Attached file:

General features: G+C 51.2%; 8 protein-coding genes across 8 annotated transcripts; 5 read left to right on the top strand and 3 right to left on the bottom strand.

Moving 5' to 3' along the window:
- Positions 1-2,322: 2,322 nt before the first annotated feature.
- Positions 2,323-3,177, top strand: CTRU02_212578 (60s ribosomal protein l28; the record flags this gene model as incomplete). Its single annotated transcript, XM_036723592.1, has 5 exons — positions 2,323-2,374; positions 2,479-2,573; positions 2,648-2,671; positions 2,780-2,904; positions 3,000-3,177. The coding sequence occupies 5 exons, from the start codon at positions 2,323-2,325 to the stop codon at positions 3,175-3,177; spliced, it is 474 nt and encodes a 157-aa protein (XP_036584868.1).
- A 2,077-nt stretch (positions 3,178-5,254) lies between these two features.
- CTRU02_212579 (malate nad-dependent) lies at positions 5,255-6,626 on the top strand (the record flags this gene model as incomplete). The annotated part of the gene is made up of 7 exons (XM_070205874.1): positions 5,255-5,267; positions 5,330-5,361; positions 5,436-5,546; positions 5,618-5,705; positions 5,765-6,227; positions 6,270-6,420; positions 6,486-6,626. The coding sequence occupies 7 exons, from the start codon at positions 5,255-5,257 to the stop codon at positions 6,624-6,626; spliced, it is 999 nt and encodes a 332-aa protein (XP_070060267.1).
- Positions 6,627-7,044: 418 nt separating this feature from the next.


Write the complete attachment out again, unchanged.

General features: G+C 51.2%; 8 protein-coding genes across 8 annotated transcripts; 5 read left to right on the top strand and 3 right to left on the bottom strand.

Moving 5' to 3' along the window:
- Positions 1-2,322: 2,322 nt before the first annotated feature.
- Positions 2,323-3,177, top strand: CTRU02_212578 (60s ribosomal protein l28; the record flags this gene model as incomplete). Its single annotated transcript, XM_036723592.1, has 5 exons — positions 2,323-2,374; positions 2,479-2,573; positions 2,648-2,671; positions 2,780-2,904; positions 3,000-3,177. The coding sequence occupies 5 exons, from the start codon at positions 2,323-2,325 to the stop codon at positions 3,175-3,177; spliced, it is 474 nt and encodes a 157-aa protein (XP_036584868.1).
- A 2,077-nt stretch (positions 3,178-5,254) lies between these two features.
- CTRU02_212579 (malate nad-dependent) lies at positions 5,255-6,626 on the top strand (the record flags this gene model as incomplete). The annotated part of the gene is made up of 7 exons (XM_070205874.1): positions 5,255-5,267; positions 5,330-5,361; positions 5,436-5,546; positions 5,618-5,705; positions 5,765-6,227; positions 6,270-6,420; positions 6,486-6,626. The coding sequence occupies 7 exons, from the start codon at positions 5,255-5,257 to the stop codon at positions 6,624-6,626; spliced, it is 999 nt and encodes a 332-aa protein (XP_070060267.1).
- Positions 6,627-7,044: 418 nt separating this feature from the next.